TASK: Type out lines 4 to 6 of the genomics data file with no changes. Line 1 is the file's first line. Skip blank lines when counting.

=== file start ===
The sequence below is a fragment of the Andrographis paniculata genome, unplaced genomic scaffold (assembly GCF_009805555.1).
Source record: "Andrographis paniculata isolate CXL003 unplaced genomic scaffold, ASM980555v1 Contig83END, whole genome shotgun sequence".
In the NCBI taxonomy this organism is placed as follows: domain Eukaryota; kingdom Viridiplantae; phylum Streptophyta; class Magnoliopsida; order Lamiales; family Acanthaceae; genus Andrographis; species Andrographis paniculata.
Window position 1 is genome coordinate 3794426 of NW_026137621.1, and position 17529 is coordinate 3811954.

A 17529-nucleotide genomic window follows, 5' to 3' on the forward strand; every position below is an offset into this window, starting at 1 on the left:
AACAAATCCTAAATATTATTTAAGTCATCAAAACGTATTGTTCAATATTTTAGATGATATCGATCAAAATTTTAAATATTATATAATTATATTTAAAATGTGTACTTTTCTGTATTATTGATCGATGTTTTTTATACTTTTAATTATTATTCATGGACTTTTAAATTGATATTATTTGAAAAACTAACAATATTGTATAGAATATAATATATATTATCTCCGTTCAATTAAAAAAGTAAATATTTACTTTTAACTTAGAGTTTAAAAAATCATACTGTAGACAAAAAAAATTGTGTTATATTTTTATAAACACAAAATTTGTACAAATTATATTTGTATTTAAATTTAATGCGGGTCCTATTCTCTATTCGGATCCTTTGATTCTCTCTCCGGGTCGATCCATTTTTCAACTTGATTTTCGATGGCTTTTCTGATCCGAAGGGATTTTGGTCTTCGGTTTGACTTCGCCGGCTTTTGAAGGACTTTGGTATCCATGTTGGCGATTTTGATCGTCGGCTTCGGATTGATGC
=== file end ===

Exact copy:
Window position 1 is genome coordinate 3794426 of NW_026137621.1, and position 17529 is coordinate 3811954.

A 17529-nucleotide genomic window follows, 5' to 3' on the forward strand; every position below is an offset into this window, starting at 1 on the left:
AACAAATCCTAAATATTATTTAAGTCATCAAAACGTATTGTTCAATATTTTAGATGATATCGATCAAAATTTTAAATATTATATAATTATATTTAAAATGTGTACTTTTCTGTATTATTGATCGATGTTTTTTATACTTTTAATTATTATTCATGGACTTTTAAATTGATATTATTTGAAAAACTAACAATATTGTATAGAATATAATATATATTATCTCCGTTCAATTAAAAAAGTAAATATTTACTTTTAACTTAGAGTTTAAAAAATCATACTGTAGACAAAAAAAATTGTGTTATATTTTTATAAACACAAAATTTGTACAAATTATATTTGTATTTAAATTTAATGCGGGTCCTATTCTCTATTCGGATCCTTTGATTCTCTCTCCGGGTCGATCCATTTTTCAACTTGATTTTCGATGGCTTTTCTGATCCGAAGGGATTTTGGTCTTCGGTTTGACTTCGCCGGCTTTTGAAGGACTTTGGTATCCATGTTGGCGATTTTGATCGTCGGCTTCGGATTGATGC